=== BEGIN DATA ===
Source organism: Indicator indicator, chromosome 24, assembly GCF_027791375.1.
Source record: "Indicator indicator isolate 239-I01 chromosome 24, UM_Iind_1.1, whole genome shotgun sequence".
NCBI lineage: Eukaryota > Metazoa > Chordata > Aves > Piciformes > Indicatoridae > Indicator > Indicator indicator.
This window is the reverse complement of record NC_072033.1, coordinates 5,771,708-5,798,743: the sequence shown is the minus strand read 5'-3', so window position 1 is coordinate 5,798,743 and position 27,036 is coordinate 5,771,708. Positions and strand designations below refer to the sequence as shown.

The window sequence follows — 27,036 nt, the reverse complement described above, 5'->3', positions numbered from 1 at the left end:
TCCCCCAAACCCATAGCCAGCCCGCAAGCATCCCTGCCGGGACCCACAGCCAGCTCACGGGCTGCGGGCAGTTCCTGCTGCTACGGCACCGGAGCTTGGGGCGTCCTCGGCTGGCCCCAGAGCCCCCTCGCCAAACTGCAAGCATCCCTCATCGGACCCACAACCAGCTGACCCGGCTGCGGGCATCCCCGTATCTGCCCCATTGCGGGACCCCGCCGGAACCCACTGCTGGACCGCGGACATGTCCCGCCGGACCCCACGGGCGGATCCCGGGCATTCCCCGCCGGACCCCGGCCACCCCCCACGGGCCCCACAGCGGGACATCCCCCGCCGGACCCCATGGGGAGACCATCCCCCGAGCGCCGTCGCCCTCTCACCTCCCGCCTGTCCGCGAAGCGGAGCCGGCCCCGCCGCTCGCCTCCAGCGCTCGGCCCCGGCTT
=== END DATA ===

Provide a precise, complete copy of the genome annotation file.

Source organism: Indicator indicator, chromosome 24, assembly GCF_027791375.1.
Source record: "Indicator indicator isolate 239-I01 chromosome 24, UM_Iind_1.1, whole genome shotgun sequence".
NCBI lineage: Eukaryota > Metazoa > Chordata > Aves > Piciformes > Indicatoridae > Indicator > Indicator indicator.
This window is the reverse complement of record NC_072033.1, coordinates 5,771,708-5,798,743: the sequence shown is the minus strand read 5'-3', so window position 1 is coordinate 5,798,743 and position 27,036 is coordinate 5,771,708. Positions and strand designations below refer to the sequence as shown.

The window sequence follows — 27,036 nt, the reverse complement described above, 5'->3', positions numbered from 1 at the left end:
TCCCCCAAACCCATAGCCAGCCCGCAAGCATCCCTGCCGGGACCCACAGCCAGCTCACGGGCTGCGGGCAGTTCCTGCTGCTACGGCACCGGAGCTTGGGGCGTCCTCGGCTGGCCCCAGAGCCCCCTCGCCAAACTGCAAGCATCCCTCATCGGACCCACAACCAGCTGACCCGGCTGCGGGCATCCCCGTATCTGCCCCATTGCGGGACCCCGCCGGAACCCACTGCTGGACCGCGGACATGTCCCGCCGGACCCCACGGGCGGATCCCGGGCATTCCCCGCCGGACCCCGGCCACCCCCCACGGGCCCCACAGCGGGACATCCCCCGCCGGACCCCATGGGGAGACCATCCCCCGAGCGCCGTCGCCCTCTCACCTCCCGCCTGTCCGCGAAGCGGAGCCGGCCCCGCCGCTCGCCTCCAGCGCTCGGCCCCGGCTT